|Artichoke Tales preview at Graphic Novel Reporter|
|Written by Mike Baehr | Filed under previews, new releases, Megan Kelso||30 Apr 2010 5:25 PM|
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Archive >> April 2010
Daily clips & strips — click for improved/additional viewing at the sources:
• Dash (again) writes: "In the upcoming May issue of The Believer: a long comic strip called Spiritual Dad by Jesse Moynihan and I. It's glued into the last page. Just a bonus awesome thing stuck in there." I saw a test printing of this waaaay back at APE last year and it looks fantastic.
Online Commentary & Diversions:
• Review: "The latest (13th) volume of Fantagraphics Books The Complete Peanuts: 1975 - 1976 is a delightful visit with that 'round headed kid' and his friends. ... The cartoons Schulz produced in 1975 and 1976 feature more lighthearted and sillier touches than usual; we are even privy to the thoughts of inanimate objects such as the school building and the pitcher’s mound. Some highlights include Charlie Brown meeting his idol, Joe Shlabotnik; sister Sally’s trials in the classroom; Peppermint Patty enrolling in a private school (not knowing it’s a dog obedience school); and the gang’s continuing efforts to play a baseball game. ... Fantagraphics has won numerous awards for this series and they deserve them all for creating such a wonderful archive of this American treasure. This series is a must have for any Peanuts fan and can be enjoyed by the whole family. I wouldn’t miss a volume." – Rich Clabaugh, The Christian Science Monitor
• Review: Avoid the Future compiles parts 41-50 of their Twitter mini-reviews of the contents of Newave! The Underground Mini Comix of the 1980s: "Continue on for Krazy Kat tributes, adolescent scarification, penis missiles, comics in the dark and a double helping of Mary Fleener."
• Review: "Despite a slow start through [You Are There] grows in absurd outcomes of the last chapters, and the script of Forest serves as a humorous critique the excessive attachment to material things of people. Jacques Tardi draws so realistic objects and scenes while portraying the characters so cartoonish and fun. This combination of caricature and realism, though not anything groundbreaking, is executed with great talent by Tardi." – Gustavo Guimarães, Top Comics (forgive the slightly awkward autotranslation)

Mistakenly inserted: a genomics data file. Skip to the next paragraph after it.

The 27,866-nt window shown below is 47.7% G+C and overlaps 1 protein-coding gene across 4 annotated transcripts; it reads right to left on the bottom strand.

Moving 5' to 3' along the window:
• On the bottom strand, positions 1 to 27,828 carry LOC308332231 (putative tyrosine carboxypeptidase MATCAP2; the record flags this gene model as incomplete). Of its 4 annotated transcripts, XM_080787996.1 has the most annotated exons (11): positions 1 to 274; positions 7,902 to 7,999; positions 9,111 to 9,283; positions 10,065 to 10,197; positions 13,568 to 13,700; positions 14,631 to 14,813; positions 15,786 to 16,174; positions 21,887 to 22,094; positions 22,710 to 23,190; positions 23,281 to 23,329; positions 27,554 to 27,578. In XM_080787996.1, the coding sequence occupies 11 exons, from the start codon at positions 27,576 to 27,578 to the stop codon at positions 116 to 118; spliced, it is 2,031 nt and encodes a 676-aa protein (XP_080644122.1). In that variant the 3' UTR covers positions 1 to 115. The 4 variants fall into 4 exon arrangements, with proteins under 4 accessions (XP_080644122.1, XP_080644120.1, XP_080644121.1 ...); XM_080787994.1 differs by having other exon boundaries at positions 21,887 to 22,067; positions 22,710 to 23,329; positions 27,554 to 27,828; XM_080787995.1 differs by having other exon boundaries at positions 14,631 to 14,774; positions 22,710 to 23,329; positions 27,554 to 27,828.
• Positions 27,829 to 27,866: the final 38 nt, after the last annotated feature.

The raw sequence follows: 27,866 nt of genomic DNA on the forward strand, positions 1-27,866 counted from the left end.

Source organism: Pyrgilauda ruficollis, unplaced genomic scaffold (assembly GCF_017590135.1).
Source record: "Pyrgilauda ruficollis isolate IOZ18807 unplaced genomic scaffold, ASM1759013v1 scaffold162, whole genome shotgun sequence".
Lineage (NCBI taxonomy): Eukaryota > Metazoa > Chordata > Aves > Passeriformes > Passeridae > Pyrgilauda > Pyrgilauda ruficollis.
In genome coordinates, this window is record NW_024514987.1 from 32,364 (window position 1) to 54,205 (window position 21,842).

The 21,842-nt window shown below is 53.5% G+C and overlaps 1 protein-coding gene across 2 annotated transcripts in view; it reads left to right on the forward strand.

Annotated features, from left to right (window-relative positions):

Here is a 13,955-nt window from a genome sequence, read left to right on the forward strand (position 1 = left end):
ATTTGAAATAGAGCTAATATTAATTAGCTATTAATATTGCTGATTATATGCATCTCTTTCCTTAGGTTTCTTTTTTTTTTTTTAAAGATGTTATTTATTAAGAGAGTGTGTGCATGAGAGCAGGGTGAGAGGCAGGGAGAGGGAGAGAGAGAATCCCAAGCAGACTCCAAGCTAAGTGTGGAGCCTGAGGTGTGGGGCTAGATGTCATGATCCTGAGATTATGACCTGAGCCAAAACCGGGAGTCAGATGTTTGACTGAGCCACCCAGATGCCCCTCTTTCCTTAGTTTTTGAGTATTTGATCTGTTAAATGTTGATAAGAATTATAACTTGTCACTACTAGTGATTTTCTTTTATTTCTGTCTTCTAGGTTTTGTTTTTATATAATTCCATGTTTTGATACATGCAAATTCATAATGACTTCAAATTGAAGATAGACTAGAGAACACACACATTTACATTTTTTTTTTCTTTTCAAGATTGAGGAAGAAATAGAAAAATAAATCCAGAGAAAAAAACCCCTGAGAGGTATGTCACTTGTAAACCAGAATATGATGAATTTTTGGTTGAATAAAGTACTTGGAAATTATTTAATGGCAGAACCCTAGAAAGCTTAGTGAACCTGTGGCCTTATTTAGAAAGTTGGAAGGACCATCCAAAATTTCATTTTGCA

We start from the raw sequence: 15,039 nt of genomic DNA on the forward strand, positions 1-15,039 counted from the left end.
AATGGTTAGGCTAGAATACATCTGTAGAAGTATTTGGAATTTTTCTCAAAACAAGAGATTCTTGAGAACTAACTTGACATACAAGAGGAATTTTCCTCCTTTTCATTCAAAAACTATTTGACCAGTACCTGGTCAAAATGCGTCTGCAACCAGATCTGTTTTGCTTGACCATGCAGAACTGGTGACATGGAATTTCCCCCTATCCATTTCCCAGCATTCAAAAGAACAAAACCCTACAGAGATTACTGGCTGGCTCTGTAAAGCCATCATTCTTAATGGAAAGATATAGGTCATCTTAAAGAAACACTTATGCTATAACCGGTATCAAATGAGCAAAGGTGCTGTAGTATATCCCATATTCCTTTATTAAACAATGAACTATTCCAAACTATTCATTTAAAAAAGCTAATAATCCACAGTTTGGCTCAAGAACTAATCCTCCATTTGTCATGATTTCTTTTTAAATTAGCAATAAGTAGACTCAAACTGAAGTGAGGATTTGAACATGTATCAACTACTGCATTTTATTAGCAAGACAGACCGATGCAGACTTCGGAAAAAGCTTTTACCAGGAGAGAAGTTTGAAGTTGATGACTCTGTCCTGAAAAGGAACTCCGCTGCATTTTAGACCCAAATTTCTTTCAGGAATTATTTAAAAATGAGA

• Plugs: At Robot 6 Chris Mautner takes you to "Comics College" and schools you on the comics oeuvre of the prolific Lewis Trondheim, saying "both Harum Scarum and The Hoodoodad remain supremely entertaining tales featuring McConey, Trondheim's shy, nonplussed, anthropomorphic rabbit and his friends," and saying of The Nimrod "It's a great hodge-podge of some classic Trondheim material... including autobio stories, McConey tales and the great wordless piece, Diablotus (found in issue #2). The back issues are available at dirt cheap prices too."
• Interview: Talking to Allen Brooks at DCist, Daniel Clowes explains the influence of The Complete Peanuts on his new graphic novel Wilson: "So I thought, what if you took that conceit of these kind of daily moments, daily jokes or just kind of emotional moments and put them together in a sequence that actually had a narrative implied. As you say, in-between the strips, that's where the story's told."
It's not as though you need any additional convincing to pick up our 2010 Free Comic Book Day offering Weathercraft and Other Unusual Tales by Jim Woodring at your participating comic shop tomorrow (right?), but here are a few glimpses of the finished product to whet your appetite. (Click here if the embedded slideshow player below isn't displaying, or to view it larger in a new window.)
Don't forget, Northwesterners and visitors to Seattle can get their copy direct from the hands of Jim himself at Fantagraphics Bookstore & Gallery tomorrow from 12-1 PM! At the store we'll also have copies of Drawn & Quarterly's FCBD 2010 offering YOW!, and likewise for Montrealers Librairie D&Q will have copies of Weathercraft and Other Unusual Tales.